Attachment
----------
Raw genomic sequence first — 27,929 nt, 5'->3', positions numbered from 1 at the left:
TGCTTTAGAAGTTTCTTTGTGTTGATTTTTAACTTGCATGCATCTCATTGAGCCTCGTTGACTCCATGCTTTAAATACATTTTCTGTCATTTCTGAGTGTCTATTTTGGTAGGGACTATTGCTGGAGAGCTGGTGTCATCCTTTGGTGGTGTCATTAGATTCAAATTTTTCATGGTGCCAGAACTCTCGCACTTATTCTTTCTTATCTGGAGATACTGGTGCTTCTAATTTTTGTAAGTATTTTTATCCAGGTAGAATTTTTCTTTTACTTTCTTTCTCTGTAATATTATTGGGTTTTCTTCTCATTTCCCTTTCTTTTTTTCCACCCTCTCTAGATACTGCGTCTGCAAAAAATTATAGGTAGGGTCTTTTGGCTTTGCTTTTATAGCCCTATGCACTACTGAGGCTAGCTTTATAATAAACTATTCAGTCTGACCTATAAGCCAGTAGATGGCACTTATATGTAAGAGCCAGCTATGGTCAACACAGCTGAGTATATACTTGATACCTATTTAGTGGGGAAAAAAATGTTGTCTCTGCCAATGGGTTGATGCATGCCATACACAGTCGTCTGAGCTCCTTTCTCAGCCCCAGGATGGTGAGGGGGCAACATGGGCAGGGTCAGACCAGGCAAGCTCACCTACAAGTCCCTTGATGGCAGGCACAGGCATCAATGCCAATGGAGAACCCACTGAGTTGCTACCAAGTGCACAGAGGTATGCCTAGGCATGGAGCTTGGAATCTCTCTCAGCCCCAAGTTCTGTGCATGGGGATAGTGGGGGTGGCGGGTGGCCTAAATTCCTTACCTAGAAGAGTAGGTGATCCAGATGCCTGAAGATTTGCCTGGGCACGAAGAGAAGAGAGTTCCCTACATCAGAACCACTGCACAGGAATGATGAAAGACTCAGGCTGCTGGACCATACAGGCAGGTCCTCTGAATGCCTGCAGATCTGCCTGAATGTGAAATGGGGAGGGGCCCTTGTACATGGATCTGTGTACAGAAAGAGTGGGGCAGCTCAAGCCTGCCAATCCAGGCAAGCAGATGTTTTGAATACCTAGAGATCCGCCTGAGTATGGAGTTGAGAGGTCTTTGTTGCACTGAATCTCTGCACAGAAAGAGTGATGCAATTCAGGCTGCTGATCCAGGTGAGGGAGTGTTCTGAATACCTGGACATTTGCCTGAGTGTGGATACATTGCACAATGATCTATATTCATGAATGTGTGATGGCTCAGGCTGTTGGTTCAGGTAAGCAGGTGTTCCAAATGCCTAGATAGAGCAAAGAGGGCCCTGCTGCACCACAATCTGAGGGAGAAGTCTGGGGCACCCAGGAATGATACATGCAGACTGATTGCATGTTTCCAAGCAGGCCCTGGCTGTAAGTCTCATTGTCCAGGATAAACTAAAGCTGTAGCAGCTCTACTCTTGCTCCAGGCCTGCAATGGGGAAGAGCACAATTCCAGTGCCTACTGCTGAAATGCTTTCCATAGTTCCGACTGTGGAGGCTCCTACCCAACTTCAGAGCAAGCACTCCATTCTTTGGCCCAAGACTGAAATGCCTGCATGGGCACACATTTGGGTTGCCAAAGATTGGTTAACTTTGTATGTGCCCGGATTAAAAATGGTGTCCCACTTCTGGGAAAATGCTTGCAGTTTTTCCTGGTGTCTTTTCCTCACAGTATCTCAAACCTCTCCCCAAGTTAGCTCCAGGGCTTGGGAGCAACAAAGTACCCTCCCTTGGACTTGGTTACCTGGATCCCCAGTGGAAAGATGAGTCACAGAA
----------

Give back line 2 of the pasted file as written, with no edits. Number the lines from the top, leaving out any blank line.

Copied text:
TGCTTTAGAAGTTTCTTTGTGTTGATTTTTAACTTGCATGCATCTCATTGAGCCTCGTTGACTCCATGCTTTAAATACATTTTCTGTCATTTCTGAGTGTCTATTTTGGTAGGGACTATTGCTGGAGAGCTGGTGTCATCCTTTGGTGGTGTCATTAGATTCAAATTTTTCATGGTGCCAGAACTCTCGCACTTATTCTTTCTTATCTGGAGATACTGGTGCTTCTAATTTTTGTAAGTATTTTTATCCAGGTAGAATTTTTCTTTTACTTTCTTTCTCTGTAATATTATTGGGTTTTCTTCTCATTTCCCTTTCTTTTTTTCCACCCTCTCTAGATACTGCGTCTGCAAAAAATTATAGGTAGGGTCTTTTGGCTTTGCTTTTATAGCCCTATGCACTACTGAGGCTAGCTTTATAATAAACTATTCAGTCTGACCTATAAGCCAGTAGATGGCACTTATATGTAAGAGCCAGCTATGGTCAACACAGCTGAGTATATACTTGATACCTATTTAGTGGGGAAAAAAATGTTGTCTCTGCCAATGGGTTGATGCATGCCATACACAGTCGTCTGAGCTCCTTTCTCAGCCCCAGGATGGTGAGGGGGCAACATGGGCAGGGTCAGACCAGGCAAGCTCACCTACAAGTCCCTTGATGGCAGGCACAGGCATCAATGCCAATGGAGAACCCACTGAGTTGCTACCAAGTGCACAGAGGTATGCCTAGGCATGGAGCTTGGAATCTCTCTCAGCCCCAAGTTCTGTGCATGGGGATAGTGGGGGTGGCGGGTGGCCTAAATTCCTTACCTAGAAGAGTAGGTGATCCAGATGCCTGAAGATTTGCCTGGGCACGAAGAGAAGAGAGTTCCCTACATCAGAACCACTGCACAGGAATGATGAAAGACTCAGGCTGCTGGACCATACAGGCAGGTCCTCTGAATGCCTGCAGATCTGCCTGAATGTGAAATGGGGAGGGGCCCTTGTACATGGATCTGTGTACAGAAAGAGTGGGGCAGCTCAAGCCTGCCAATCCAGGCAAGCAGATGTTTTGAATACCTAGAGATCCGCCTGAGTATGGAGTTGAGAGGTCTTTGTTGCACTGAATCTCTGCACAGAAAGAGTGATGCAATTCAGGCTGCTGATCCAGGTGAGGGAGTGTTCTGAATACCTGGACATTTGCCTGAGTGTGGATACATTGCACAATGATCTATATTCATGAATGTGTGATGGCTCAGGCTGTTGGTTCAGGTAAGCAGGTGTTCCAAATGCCTAGATAGAGCAAAGAGGGCCCTGCTGCACCACAATCTGAGGGAGAAGTCTGGGGCACCCAGGAATGATACATGCAGACTGATTGCATGTTTCCAAGCAGGCCCTGGCTGTAAGTCTCATTGTCCAGGATAAACTAAAGCTGTAGCAGCTCTACTCTTGCTCCAGGCCTGCAATGGGGAAGAGCACAATTCCAGTGCCTACTGCTGAAATGCTTTCCATAGTTCCGACTGTGGAGGCTCCTACCCAACTTCAGAGCAAGCACTCCATTCTTTGGCCCAAGACTGAAATGCCTGCATGGGCACACATTTGGGTTGCCAAAGATTGGTTAACTTTGTATGTGCCCGGATTAAAAATGGTGTCCCACTTCTGGGAAAATGCTTGCAGTTTTTCCTGGTGTCTTTTCCTCACAGTATCTCAAACCTCTCCCCAAGTTAGCTCCAGGGCTTGGGAGCAACAAAGTACCCTCCCTTGGACTTGGTTACCTGGATCCCCAGTGGAAAGATGAGTCACAGAA